Fracking is a difficult issue, as it allows for a lot of domestic energy production which brings down consumer costs and gives our foreign policy establishment more flexibility, but also introduces new environmental concerns that range from the traditional degradation associated with fossil fuel extraction to the urgent concerns we have with climate change to the associated earthquake damage we’ve seen in fracking areas. These concerns have led some areas (New York state, for example) to ban fracking outright. In other places, the bans have been passed locally.

That’s what happened in Colorado, and the Supreme Court that just struck down those local ordinances.

Colorado’s highest court overturned two cities’ bans on hydraulic fracturing Monday, ruling that state law preempts them.

The state’s Supreme Court cited the main state law regulating oil and natural gas drilling and found that lawmakers clearly intended to severely limit the ability of cities and towns to regulate or outlaw the controversial practice also known as fracking.

It’s a major loss for environmentalists, who have tried in recent years to get local fracking bans passed in places where state leaders are friendly to the oil and gas industry.

“The Oil and Gas Conservation Act and the [Colorado Oil and Gas Conservation] Commission’s pervasive rules and regulations … convince us that the state’s interest in the efficient and responsible development of oil and gas resources includes a strong interest in the uniform regulation of fracking,” the court wrote in striking down Longmont, Colo.’s ban on fracking.

It had a similar finding for a five-year moratorium in Fort Collins, saying the measure “materially impedes the effectuation of the state’s interest in the efficient and responsible development of oil and gas resources.”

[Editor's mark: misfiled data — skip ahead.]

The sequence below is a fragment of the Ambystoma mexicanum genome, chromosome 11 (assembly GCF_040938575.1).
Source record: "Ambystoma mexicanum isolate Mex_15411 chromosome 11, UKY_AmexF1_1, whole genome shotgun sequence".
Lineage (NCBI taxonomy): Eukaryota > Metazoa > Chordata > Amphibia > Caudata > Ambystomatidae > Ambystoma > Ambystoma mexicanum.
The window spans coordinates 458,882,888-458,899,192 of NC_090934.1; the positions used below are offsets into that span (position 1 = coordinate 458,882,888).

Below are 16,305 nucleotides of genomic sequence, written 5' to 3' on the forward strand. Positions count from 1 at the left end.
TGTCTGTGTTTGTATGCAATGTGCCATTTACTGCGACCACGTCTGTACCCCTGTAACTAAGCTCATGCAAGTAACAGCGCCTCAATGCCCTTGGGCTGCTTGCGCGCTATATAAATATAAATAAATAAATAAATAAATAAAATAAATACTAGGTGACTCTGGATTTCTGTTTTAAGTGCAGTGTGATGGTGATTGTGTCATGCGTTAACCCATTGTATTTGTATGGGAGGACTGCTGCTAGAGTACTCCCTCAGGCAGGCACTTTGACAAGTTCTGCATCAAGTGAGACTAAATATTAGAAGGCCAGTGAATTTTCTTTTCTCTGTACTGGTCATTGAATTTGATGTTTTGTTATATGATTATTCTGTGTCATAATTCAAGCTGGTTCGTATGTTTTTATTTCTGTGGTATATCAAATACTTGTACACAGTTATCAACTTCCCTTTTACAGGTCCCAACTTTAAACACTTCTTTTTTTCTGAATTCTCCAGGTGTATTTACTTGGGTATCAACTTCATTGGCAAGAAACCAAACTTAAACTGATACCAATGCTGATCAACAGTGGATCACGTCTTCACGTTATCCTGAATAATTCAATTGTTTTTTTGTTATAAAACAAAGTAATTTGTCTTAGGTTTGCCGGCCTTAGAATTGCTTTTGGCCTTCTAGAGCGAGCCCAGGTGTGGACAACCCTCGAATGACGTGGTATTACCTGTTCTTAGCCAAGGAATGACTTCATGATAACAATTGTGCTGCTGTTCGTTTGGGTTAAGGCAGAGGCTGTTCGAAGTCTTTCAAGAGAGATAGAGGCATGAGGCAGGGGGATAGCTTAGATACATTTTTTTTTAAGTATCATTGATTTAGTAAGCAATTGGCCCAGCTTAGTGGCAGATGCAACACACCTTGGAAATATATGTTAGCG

The decision could have effects beyond those two cities and in other localities in Colorado that have sought to regulate fracking without outright banning it.

The oil industry applauded the decision.

I try to separate out the two distinct issues here. Whether fracking is a good or bad thing, and whether it should be outlawed or simply regulated, are matters that need to be decided by scientists, regulators and lawmakers, not judges. But what level of government should get to decide? Should it be the federal EPA, or each of the state legislatures where fracking is viable, or every potentially impacted community?

I’d have to study the issue further to be sure, but I kind of doubt that fracking policy should be set by cities rather than (at least) states. So, I don’t really think the Colorado ruling is off base, even if the outcome is more fracking when we probably should have less.

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Martin Longman is the web editor for the Washington Monthly. See all his writing at